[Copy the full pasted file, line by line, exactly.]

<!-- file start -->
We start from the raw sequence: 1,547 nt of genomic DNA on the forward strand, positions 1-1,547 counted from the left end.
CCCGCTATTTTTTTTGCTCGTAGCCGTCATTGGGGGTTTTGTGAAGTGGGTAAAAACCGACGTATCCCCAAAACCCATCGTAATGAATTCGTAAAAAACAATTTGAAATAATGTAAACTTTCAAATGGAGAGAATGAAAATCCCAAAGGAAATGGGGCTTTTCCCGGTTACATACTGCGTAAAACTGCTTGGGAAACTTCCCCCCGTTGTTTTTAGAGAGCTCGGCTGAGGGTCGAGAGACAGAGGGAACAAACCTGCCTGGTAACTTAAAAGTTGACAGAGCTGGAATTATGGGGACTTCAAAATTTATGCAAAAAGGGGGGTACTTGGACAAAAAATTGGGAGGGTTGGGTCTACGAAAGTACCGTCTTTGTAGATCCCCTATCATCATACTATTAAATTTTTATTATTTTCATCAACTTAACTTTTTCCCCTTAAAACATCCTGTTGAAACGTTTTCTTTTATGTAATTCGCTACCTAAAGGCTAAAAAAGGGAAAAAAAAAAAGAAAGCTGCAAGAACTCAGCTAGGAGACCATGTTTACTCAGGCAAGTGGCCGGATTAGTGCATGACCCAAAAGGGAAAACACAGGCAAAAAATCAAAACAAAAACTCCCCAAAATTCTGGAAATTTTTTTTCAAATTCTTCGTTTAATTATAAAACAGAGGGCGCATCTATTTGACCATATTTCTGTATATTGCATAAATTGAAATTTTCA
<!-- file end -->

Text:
We start from the raw sequence: 1,547 nt of genomic DNA on the forward strand, positions 1-1,547 counted from the left end.
CCCGCTATTTTTTTTGCTCGTAGCCGTCATTGGGGGTTTTGTGAAGTGGGTAAAAACCGACGTATCCCCAAAACCCATCGTAATGAATTCGTAAAAAACAATTTGAAATAATGTAAACTTTCAAATGGAGAGAATGAAAATCCCAAAGGAAATGGGGCTTTTCCCGGTTACATACTGCGTAAAACTGCTTGGGAAACTTCCCCCCGTTGTTTTTAGAGAGCTCGGCTGAGGGTCGAGAGACAGAGGGAACAAACCTGCCTGGTAACTTAAAAGTTGACAGAGCTGGAATTATGGGGACTTCAAAATTTATGCAAAAAGGGGGGTACTTGGACAAAAAATTGGGAGGGTTGGGTCTACGAAAGTACCGTCTTTGTAGATCCCCTATCATCATACTATTAAATTTTTATTATTTTCATCAACTTAACTTTTTCCCCTTAAAACATCCTGTTGAAACGTTTTCTTTTATGTAATTCGCTACCTAAAGGCTAAAAAAGGGAAAAAAAAAAAGAAAGCTGCAAGAACTCAGCTAGGAGACCATGTTTACTCAGGCAAGTGGCCGGATTAGTGCATGACCCAAAAGGGAAAACACAGGCAAAAAATCAAAACAAAAACTCCCCAAAATTCTGGAAATTTTTTTTCAAATTCTTCGTTTAATTATAAAACAGAGGGCGCATCTATTTGACCATATTTCTGTATATTGCATAAATTGAAATTTTCA